by Heidi Julavits
To write about writing is to discover how writing lends itself to practically any metaphor. Writing and cooking (“like salt, metaphors are an ingredient to be used sparingly”); writing and mountain climbing (“the reader should be hitched to the plot by a few more carabiners”); writing and shipwrecks (“SOS”).
For The Treatment, these eleven writers wrote about issues related to medicine, the medical establishment, health, healthcare, and television shows. As a pairing, writing and medicine produce many easy metaphors. We speak of both as “practices”—the suggestion being that a lot of effort is required, and that both writers and doctors are in the constant state of learning, hopefully, how to be better. And while the only real criteria to be a writer is that you be alive, the product of writing is often afflicted, if not terminally ill. I want to say it’s always afflicted; to write is by definition to produce a problem that needs assessment and treatment. The sentences require surgery—outpatient surgery in some cases, major surgery in others.
As a writer, however, it is hard to be a good doctor to your afflicted early drafts. This is where I became involved. I was appointed as this project’s doctor-editor. I was flown in from New York to collaborate with these students on their work; fittingly, I fell sick each time I returned home after my three-day stint in Arkansas. The students were often sick when I met with them. The people on my planes were sick. It was a sicker than usual time.
Over the course of the semester, the students and I met to interact with the patient—the patient, in this analogy, being the piece of writing. As the doctor-editor, however, I found myself treating not just the writing but also the people that produced the writing. I conducted check-ups. What did they want to write about? What made them curious? Did they have a family history of this curiosity? What, as we began treating “the patient,” mattered to them most?
And so we developed treatment strategies. The writers rewrote and rewrote and rewrote. They practiced their practice. The point, after a while, was not to solve a problem, or to cure an illness; the point was to understand how to create an intellectual, moral, or structural question that mattered enough for each writer to engage in it repeatedly, and to repeatedly try to listen for what was working, what was not—the heart, the lungs, the sentences, the argument—based on his or her own individual definitions of health.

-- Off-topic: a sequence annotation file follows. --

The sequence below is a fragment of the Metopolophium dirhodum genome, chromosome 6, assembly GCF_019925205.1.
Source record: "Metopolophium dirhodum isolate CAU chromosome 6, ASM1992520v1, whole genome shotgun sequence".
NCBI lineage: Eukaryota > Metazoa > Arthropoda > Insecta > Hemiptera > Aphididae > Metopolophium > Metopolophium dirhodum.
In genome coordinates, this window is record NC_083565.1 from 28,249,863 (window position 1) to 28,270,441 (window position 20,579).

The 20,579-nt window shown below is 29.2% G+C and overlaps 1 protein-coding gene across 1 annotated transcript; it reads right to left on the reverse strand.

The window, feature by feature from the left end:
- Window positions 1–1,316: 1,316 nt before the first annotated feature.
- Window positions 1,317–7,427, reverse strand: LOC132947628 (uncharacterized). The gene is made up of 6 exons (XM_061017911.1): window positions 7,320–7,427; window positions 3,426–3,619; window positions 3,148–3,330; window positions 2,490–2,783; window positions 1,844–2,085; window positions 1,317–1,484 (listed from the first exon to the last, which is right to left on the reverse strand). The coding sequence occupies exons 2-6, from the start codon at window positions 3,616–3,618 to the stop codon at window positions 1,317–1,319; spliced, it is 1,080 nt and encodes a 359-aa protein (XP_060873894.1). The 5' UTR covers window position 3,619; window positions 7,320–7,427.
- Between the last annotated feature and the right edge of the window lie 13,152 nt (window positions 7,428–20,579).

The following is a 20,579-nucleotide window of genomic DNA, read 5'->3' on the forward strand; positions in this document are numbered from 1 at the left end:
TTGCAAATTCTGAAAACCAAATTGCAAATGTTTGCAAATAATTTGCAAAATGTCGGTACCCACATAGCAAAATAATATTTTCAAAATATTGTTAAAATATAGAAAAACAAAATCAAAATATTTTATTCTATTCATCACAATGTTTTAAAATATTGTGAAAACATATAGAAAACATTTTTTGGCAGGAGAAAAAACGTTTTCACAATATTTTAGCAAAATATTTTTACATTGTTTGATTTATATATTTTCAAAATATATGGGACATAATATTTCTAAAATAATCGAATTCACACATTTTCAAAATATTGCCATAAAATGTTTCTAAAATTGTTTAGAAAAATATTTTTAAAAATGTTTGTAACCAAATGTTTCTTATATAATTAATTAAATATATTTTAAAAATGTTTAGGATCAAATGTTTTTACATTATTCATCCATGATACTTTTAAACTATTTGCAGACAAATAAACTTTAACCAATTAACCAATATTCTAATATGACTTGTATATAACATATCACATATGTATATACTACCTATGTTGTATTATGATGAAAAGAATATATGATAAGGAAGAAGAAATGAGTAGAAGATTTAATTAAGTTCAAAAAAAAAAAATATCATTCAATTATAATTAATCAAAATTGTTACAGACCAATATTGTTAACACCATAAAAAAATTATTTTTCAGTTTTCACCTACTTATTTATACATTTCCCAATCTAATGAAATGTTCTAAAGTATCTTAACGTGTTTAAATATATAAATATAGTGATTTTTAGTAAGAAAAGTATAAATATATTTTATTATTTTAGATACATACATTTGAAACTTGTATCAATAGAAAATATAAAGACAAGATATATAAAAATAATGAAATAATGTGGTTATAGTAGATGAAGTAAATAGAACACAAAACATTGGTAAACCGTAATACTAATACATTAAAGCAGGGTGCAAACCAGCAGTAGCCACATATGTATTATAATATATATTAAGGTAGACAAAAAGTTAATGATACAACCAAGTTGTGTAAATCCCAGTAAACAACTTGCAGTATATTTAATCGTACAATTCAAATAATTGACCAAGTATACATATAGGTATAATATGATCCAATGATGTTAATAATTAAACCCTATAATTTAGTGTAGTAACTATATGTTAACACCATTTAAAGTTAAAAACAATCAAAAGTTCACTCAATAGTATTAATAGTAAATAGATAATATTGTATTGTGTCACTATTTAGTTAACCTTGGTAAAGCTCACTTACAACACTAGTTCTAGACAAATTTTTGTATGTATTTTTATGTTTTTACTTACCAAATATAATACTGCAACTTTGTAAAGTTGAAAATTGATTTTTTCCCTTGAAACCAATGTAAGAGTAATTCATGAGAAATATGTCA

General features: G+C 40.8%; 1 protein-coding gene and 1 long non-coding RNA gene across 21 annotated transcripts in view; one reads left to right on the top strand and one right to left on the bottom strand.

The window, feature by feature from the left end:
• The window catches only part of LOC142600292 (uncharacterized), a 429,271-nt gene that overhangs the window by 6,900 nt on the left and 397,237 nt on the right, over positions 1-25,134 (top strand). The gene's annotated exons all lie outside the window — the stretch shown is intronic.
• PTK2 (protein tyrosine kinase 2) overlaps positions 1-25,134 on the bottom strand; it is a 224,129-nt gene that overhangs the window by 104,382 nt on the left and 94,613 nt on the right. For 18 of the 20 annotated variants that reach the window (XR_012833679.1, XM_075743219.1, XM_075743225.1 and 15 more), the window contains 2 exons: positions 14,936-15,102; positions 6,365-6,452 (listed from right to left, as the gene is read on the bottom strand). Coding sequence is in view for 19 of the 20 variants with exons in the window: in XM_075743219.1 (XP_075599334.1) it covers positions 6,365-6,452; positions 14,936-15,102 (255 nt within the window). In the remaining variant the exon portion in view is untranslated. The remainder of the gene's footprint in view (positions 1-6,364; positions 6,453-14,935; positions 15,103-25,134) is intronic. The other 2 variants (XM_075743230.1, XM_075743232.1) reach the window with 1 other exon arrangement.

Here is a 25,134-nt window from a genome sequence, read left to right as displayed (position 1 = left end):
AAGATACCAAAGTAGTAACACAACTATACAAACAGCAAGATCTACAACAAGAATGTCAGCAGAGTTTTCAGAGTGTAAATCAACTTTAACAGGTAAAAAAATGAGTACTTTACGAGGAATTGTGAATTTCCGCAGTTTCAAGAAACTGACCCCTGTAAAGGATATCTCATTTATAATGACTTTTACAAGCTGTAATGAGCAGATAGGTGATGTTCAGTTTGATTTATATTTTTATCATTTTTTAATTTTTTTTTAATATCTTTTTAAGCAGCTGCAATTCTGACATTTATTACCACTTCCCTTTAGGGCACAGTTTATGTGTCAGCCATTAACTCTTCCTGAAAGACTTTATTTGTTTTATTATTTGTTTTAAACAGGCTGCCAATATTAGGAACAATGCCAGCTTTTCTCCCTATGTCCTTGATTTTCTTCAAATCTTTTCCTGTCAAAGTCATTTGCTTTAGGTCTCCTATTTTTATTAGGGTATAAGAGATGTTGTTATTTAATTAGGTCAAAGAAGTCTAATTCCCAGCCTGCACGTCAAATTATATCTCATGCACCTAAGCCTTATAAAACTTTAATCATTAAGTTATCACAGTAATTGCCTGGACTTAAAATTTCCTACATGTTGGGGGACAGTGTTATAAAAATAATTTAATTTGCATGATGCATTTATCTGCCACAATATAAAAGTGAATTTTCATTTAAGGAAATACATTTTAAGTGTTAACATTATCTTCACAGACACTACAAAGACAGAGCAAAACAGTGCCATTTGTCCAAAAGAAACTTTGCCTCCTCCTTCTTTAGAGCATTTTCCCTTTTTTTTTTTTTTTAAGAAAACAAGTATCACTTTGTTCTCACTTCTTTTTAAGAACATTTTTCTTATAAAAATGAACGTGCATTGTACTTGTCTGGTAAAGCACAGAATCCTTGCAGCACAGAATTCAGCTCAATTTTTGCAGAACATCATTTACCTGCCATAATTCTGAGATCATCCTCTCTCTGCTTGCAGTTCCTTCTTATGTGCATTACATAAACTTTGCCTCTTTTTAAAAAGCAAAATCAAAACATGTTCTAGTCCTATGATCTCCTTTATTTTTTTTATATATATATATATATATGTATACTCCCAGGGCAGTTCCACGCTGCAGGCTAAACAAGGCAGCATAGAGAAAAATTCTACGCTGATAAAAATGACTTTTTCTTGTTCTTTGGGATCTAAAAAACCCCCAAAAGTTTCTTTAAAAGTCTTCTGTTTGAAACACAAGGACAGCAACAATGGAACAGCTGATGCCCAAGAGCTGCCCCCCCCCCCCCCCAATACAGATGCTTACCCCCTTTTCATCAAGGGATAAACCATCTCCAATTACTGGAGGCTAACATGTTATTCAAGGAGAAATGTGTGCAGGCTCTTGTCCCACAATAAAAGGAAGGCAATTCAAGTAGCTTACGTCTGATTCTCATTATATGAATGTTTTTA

And so here are the results of our practice. Linh Chuong writes about the physical risks undertaken by nail salon employees (some of whom are Chuong’s relatives, and a majority of whom are Southeast Asian immigrants) whose daily exposure to chemicals in the workplace endanger their current health and their reproductive futures. Sami Kennedy profiles a young woman with Crohn’s disease struggling, as she passes from the world of pediatric to adult medicine, to have more and more say in her treatment, and to fight for an approach that understands the mind to be as important as the body. Zoë Calhoun describes, with dark wit and compassion, her experience working at a state-funded camp for children with learning disabilities. Laura Klasek notices that there’s really not so much separating the Dr. Oz adherents and believers of non-FDA-approved dietary supplement from our “humors” obsessed medieval forebears. Josephine Reece curates questions and responses (such as “what is flirting?”) posted on a reddit by people diagnosed with autism. Alli Dillard notes every cause of death in all five seasons of “Six Feet Under,” and weaves this gruesome data into a prose poem. Dagen Hughes explains the biopsychosocial model and how its slightly warmer embrace by the medical community might mean different future roles for both doctors and patients. Rachel Thomas views medical ethics through the lens of the most successful and longest-running sci-fi television show in the history of sci-fi television shows, Doctor Who. Amelia Robert tracks the roots of anorexia’s “discovery” to England’s Victorian period. Samia Nawaz shadows an oncologist and a plastic surgeon to discover what it means to be a “serious” doctor. Camille Guillot, the daughter of two physicians, examines the challenge of being good doctor as well as a good parent, and how it is sometimes not possible to be both at once.
The writers conferred with me, their attending physician, but by the end, despite what I said earlier about writers making bad doctors for their own writing, these writers were all quite competent caretakers of their own work. As proven by the pieces here, they don’t require my services any longer. I’ll be retiring. You can find me on the links.